FIG. 4 discloses another embodiment of a sensor unit which may be used in the environment of FIG. 1. Again, as with respect to FIG. 3, only a single unit is disclosed in FIG. 4. It is, however, understood that a pair of such units may be used, such as disclosed in FIG. 2, in the environment of FIG. I.

The sensor unit comprises a housing or cylinder 111 which includes a lower end wall 112 and an upper end wall or cylinder head 114. An opening or aperture 113 is located in the lower end wall 112 and serves to communicate by means of an appropriate conduit, such as 21 or 23 of FIG. 1, with a chamber within the interior of orifice housing 20. The fuel from within the orifice housing 20, thus flows through a conduit and through aperture 113 to the interior of the cylinder or housing nicates with either vacuum pressure via a vacuum line such as 78 of FIG. 1, or with a balance line such as conduit 99, which provides air at substantially atmospheric pressure, vacuum modulated, if desired, to the interior of the housing 111. Whether vacuum or atmospheric pressure is admitted to the interior of the housing 111 depends on the use of the unit with respect to the fuel pump which it is tocontrol. An expansible chamber device, such as expandable bellows unit 116, is secured to the lower end wall 112 about the aperture 1 13 so as to restrict or confine the fuel flowing through aperture 113 to the interior of the bellows 116. The bellows includes a movable end wall-118, the position of which fluctuates according to the flow of fuel within the bellows through aperture 113 and according to the pressure on the interior of the housing 111 about the bellows 116. A rod 116 is secured to movable end wall 118' and the rod supports an opaque partition or shutter 122. If desired, the rod may be omitted and the shutter may be directly secured to the bellows end wall 118. Located. opposite each other in the chamber or cylinder 111 is a light source 124 and light sensitive means, which may be a photo cell 126. Power to the light source 124 is by conductor 125 from fuel pump control amplifiers, such as disclosed in FIG. l. One terminal of boththe light source and the photo cell is illustratively grounded, as in FIGS. 1, 2, 5, and 6 with similar and other electrical components, and as is typical of ground return electrical systems in automotive use. The light source and the light sensitive means function in substantially the same manner as described with respect to FIG. 2. That is, as the flow of fuel within the bellows 116 varies, the bellows expands and contracts and accordingly moves the shutter 122 securedto the bellows end wall 118 by the rod As the shutter is moved with respect to the light source and to the light sensitive means, the illumination from the light. source varies on the light sensitive means, or photo cell, and the output therefrom is accordingly varied. As with FIG. 2, the output from the photo cell may be received by fuel pump control amplifiers through conductor 127 and in turn used to control the speed, and'thus the output, of a fuel pump such as fuel pump 12 or fuel'pump 26. As previously noted, the pressure I differential between theinteriors of a pair of units such as shown'in' pump control amplifiers are connected to the fuelpump through conductor 207. From conduit 213, fuel flows through conduit 215 into a cylinder 216 and from cylinder 216 through conduit 229 through variable orifice 232 and through conduit 239 to fuel heater 240.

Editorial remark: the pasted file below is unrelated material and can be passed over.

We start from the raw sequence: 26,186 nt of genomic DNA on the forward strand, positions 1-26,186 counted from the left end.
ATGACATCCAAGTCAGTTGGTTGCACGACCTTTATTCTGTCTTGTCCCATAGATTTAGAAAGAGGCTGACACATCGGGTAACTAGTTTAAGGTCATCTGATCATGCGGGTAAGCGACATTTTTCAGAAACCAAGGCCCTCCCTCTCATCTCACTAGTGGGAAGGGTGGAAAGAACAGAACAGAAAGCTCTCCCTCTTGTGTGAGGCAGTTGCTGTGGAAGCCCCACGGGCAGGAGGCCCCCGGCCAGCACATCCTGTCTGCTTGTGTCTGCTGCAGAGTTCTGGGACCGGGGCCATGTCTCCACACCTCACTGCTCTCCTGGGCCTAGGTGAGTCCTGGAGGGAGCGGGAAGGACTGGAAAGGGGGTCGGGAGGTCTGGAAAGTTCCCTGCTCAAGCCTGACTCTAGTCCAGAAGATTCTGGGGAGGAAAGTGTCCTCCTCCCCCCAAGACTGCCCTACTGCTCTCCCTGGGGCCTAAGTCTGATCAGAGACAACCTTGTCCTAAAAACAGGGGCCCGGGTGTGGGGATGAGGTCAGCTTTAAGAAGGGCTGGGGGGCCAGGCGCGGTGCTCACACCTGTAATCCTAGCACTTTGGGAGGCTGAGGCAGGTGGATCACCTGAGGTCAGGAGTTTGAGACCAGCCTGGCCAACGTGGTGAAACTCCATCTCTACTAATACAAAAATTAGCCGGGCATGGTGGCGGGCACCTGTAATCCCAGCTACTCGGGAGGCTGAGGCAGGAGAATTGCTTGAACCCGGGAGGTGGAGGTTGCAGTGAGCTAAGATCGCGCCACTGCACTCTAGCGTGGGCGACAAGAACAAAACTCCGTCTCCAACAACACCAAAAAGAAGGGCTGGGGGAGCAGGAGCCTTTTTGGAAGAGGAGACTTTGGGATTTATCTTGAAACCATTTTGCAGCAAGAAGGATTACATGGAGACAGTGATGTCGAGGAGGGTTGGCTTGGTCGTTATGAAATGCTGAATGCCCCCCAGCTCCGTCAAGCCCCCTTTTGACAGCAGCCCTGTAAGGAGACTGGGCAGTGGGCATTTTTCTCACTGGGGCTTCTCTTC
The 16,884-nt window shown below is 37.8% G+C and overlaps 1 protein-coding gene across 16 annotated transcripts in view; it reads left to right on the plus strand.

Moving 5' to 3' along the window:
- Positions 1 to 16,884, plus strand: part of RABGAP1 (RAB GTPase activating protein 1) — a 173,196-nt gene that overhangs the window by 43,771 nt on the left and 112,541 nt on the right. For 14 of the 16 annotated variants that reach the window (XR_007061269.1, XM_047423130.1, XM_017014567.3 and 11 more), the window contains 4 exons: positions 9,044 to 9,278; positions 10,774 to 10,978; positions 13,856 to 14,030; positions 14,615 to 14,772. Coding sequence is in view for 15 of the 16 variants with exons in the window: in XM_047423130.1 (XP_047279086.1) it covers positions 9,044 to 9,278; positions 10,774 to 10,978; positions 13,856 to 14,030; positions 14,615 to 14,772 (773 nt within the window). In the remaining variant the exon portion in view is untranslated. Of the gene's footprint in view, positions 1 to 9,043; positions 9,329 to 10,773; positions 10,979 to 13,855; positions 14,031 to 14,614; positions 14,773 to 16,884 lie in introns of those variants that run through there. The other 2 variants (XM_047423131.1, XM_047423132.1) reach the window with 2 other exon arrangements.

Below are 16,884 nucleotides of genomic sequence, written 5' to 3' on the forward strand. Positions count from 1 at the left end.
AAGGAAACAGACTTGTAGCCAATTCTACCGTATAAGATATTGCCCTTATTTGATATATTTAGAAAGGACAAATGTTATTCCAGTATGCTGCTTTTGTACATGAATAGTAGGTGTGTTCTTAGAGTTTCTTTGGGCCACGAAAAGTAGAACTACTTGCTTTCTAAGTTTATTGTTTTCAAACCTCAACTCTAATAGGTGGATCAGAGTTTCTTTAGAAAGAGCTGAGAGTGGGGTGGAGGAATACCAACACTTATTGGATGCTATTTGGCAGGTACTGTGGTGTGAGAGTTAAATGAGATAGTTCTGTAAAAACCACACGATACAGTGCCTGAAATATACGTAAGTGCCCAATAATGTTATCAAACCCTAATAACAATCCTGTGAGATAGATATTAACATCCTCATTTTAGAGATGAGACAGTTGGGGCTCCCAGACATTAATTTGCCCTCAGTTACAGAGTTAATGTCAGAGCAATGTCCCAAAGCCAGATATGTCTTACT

The fuel is substantially vaporized by fuel heater 240 and it then flows through conduit 241 to fuel nozzle 242 for delivery into intake manifold 254 above the venturi 256 and also above the throttle plate 244.

The purpose of cylinder 216 is to serve as an ac-.